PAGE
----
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dc.contributor.advisorKwon, Young W.
dc.contributor.authorLang, Nann C.
dc.date.accessioned2012-03-14T17:38:37Z
dc.date.available2012-03-14T17:38:37Z
dc.date.issued2007-03
dc.identifier.urihttp://hdl.handle.net/10945/3532
dc.description.abstractThe main motivation for this thesis study is that significant workload for aging transport aircrafts is related to dent removal from fuselages. This thesis is a preliminary investigation of aircraft fuselage dents using the Finite Element Method (FEM) via FEA ABAQUS software. We investigated single impact dent on fuselage panel at various locations and impact speeds. The material used for our finite element models is Aluminum Alloy 2024-T3, a typical material used for fuselages of older transport aircrafts. Our finite element model consisted of impact analysis, buckling prediction analysis, and postbuckling analysis successively. These analyses were performed on both stiffened and unstiffened aluminum panels. We found that, depending on dent status in aluminum panel, the dent may increase or decrease buckling load of the panel compared to that of the virgin panel (undented). The buckling load of panel with low velocity impact is generally lower than that of the virgin plate. As the impact velocity is increased, buckling load of dented panel increases exceeding buckling load of virgin plate. In addition, we also noticed an existence of critical impact velocity at which the buckling load of the dented panel reached maximum and after which will start to decrease.en_US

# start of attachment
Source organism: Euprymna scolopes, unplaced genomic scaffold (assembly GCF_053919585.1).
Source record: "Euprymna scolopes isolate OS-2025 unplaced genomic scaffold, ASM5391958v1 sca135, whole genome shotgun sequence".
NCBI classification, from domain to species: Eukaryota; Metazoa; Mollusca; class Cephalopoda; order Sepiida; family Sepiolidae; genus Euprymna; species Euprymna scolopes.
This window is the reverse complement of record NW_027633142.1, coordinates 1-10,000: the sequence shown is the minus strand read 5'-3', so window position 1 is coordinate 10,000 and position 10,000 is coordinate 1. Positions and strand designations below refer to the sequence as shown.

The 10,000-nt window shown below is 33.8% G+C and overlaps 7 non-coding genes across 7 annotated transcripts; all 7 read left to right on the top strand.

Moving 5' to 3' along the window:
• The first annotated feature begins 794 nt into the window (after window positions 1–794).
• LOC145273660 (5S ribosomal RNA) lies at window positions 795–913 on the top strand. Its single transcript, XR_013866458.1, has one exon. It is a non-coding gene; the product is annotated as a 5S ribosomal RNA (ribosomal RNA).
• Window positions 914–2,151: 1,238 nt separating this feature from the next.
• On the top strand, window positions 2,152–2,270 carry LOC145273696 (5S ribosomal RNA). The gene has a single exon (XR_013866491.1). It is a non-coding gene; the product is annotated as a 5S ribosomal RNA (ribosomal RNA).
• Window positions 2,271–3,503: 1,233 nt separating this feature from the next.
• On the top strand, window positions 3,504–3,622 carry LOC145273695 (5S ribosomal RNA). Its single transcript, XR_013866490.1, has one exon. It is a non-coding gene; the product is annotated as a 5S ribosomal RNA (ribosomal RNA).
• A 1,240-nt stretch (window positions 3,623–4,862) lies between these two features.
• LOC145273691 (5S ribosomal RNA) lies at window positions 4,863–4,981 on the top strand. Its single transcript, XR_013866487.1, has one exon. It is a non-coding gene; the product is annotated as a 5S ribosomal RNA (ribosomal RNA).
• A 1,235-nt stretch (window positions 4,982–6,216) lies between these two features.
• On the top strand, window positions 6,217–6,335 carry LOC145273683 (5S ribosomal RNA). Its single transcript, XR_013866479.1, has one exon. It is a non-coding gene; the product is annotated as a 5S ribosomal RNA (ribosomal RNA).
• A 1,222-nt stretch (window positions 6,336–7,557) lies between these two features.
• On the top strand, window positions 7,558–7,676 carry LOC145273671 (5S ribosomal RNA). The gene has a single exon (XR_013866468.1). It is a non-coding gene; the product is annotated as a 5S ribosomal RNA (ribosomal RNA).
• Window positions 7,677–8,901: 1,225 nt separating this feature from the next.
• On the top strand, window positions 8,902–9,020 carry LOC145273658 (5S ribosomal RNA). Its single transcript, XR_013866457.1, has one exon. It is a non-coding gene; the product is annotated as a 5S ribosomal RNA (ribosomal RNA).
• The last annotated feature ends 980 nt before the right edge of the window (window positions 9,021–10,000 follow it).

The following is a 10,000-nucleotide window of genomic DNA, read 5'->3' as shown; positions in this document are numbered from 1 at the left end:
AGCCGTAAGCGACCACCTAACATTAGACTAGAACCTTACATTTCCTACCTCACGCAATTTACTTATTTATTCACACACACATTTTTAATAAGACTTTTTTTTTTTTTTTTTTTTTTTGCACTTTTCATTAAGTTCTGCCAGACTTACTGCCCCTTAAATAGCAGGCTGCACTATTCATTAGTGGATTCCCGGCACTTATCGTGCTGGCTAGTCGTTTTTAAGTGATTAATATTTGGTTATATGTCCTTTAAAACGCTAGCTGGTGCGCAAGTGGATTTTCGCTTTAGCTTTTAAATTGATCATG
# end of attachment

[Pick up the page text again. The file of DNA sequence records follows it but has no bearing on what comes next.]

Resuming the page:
dc.description.urihttp://archive.org/details/investigationofe109453532
dc.format.extentxvi, 57 p. : ill. ;en_US
dc.publisherMonterey, California. Naval Postgraduate Schoolen_US
dc.rightsApproved for public release, distribution unlimiteden_US
dc.subject.lcshAirplanesen_US
dc.subject.lcshFuselageen_US
dc.subject.lcshBuckling (Mechanics)en_US
dc.titleInvestigation of the effect of fuselage dents on compressive failure loaden_US
dc.typeThesisen_US
dc.contributor.corporateNaval Postgraduate School (U.S.)
dc.description.serviceUS Navy (USN) author.en_US
dc.identifier.oclc133466353
etd.thesisdegree.nameM.S.en_US
etd.thesisdegree.levelMastersen_US
etd.thesisdegree.disciplineMechanical Engineeringen_US
etd.thesisdegree.grantorNaval Postgraduate Schoolen_US
etd.verifiednoen_US


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